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PFASs and their precursors and alternatives in seawater, sediment and bivalves from Korean coastal waters: Occurrence, spatial distribution and bioaccumulation potentials

PFASs and their precursors and alternatives in seawater, sediment and bivalves from Korean coastal waters: Occurrence, spatial distribution and bioaccumulation potentials
Other Titles
국내 연안 환경에서의 과불화화합물과 그 전구체 및 대체제의 분포 및 생물축적성
Jaewon Lee
Alternative Author(s)
Issue Date
2019. 8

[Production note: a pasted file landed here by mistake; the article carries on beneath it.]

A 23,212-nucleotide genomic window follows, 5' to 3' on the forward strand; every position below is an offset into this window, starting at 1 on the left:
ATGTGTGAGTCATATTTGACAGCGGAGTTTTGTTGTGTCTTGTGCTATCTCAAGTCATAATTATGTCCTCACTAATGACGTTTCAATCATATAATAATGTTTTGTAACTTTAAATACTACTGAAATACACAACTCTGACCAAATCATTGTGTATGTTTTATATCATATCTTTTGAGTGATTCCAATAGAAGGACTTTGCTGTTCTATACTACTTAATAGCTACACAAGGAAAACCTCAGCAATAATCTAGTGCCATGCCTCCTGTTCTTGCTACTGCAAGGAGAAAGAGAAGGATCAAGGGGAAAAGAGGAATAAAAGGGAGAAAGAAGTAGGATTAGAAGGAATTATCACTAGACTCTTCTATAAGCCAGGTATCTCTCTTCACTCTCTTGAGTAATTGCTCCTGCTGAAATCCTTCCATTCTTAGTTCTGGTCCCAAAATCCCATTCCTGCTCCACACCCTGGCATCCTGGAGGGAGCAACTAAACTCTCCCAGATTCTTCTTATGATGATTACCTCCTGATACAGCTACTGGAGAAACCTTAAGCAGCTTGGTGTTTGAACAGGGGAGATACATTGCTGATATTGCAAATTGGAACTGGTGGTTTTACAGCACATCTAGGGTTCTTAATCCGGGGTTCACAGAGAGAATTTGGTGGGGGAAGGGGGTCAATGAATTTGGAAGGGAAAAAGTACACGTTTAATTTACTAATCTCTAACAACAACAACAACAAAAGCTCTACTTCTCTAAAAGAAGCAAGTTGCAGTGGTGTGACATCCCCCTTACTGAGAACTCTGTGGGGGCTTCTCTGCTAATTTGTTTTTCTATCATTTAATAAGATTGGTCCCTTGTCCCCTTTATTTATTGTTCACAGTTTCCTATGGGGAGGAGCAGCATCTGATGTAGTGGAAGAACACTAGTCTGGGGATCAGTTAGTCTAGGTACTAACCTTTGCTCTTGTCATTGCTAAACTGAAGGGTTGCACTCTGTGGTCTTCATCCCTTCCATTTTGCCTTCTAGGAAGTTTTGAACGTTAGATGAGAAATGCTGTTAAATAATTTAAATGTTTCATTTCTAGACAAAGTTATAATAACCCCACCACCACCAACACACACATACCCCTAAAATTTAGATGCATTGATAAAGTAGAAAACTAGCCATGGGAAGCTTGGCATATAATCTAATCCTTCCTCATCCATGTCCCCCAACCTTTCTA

Per- and polyfluoroalkyl substances (PFASs) are a group of substances with at least one C-F molecular bonding. PFASs have been used for a variety of industrial applications, such as fluoropolymer, textiles, carpets, semiconductors, and firefighting foams since the first production and use of PFASs in the 1940s. Based on accumulated evidences of toxicities of longer-chained PFASs (PFOS and PFOA) have been identified in the 2000s, shorter-chained PFASs (e.g., PFBS and PFHxS) and some alternatives including [3H-perfluoro-3-[(3-methoxy-propoxy) propanoic acid] (ADONA) and hexafluoropropylene oxide dimer acid (HFPO-DA ammonium salt with trade name: GenX)] were introduced to industrial market. Despite this, limited data are available on PFASs in multiple environmental matrices from marine environment worldwide. In this study, seawater, sediment, and bivalves such as mussels and oysters were collected from 50 locations along the Korean coasts in 2018, to investigate occurrences, spatial distribution, and bioaccumulation potentials of perfluorinated compounds (PFCs) and their precursors and alternatives. Twenty-five PFASs including twelve perfluoroalkyl carboxylic acids (PFCAs), four perfluoroalkane sulfonic acids (PFSAs), six precursors and three alternatives were measured using a liquid chromatography coupled with a tandem mass spectrometry (LC-MS/MS) under the multiple reaction monitoring mode. Wide ranges of PFAS contamination and different contamination patterns of PFASs were found among environmental matrices based on physico-chemical properties of these contaminants. PFOA and PFOS were dominant in all environmental matrices, suggesting widespread contaminants in coastal environment. Short-chained PFASs were dominant in seawater samples, while longer-chained PFASs were dominant in sediment and bivalve samples. ADONA and GenX used for alternatives of PFOA were not detected in any samples, whereas F-53B used for an alternative of PFOS was detectable in some of sediment samples as low levels. Total concentrations of PFASs in seawater, sediment, and bivalves from Korean coasts ranged from 0.39 to 22.9 ng/L, 0.05 to 1.13 ng/g dry weight, and 1.55 to 25.7 ng/g dry weight, respectively. The highest concentrations of PFASs in seawater and sediment were observed in locations from highly industrialized coastal regions such as Asan and Gunsan, indicating potential sources of PFASs in coastal environment. The regional differences in compositional profiles of PFASs in seawater were observed but were not for sediment and bivalves. Significant correlations of PFASs were found within the same environmental matrices. PFOA and PFOS were significantly correlated between seawater and sediment or bivalves. To understand environmental behavior and a potential for bioaccumulation, partitioning coefficients (log Kd) and field-based bioaccumulation factors (BAFs) and biota-sediment accumulation factors (BASFs) were calculated for PFASs using multiple environmental samples. Values of log Kd between sediment and seawater ranged from 1.23 for PFHxS to 2.33 for PFOS. Log BAFs ranged from 0.60 for PFOA to 1.53 for PFOS and BSAF increased with an increasing number of chain length of PFASs (−2.46 for PFOA to −1.07 for PFTeDA). As the results of this study, PFASs including precursors and alternatives are ubiquitous environmental contaminants in coastal waters of Korea as evidenced by their occurrences and detectable levels. Further studies are needed to understand environmental fate and adverse health risks of PFCs and their precursors and alternatives (e.g., F-53B) through intensive survey on highly contaminated regions.
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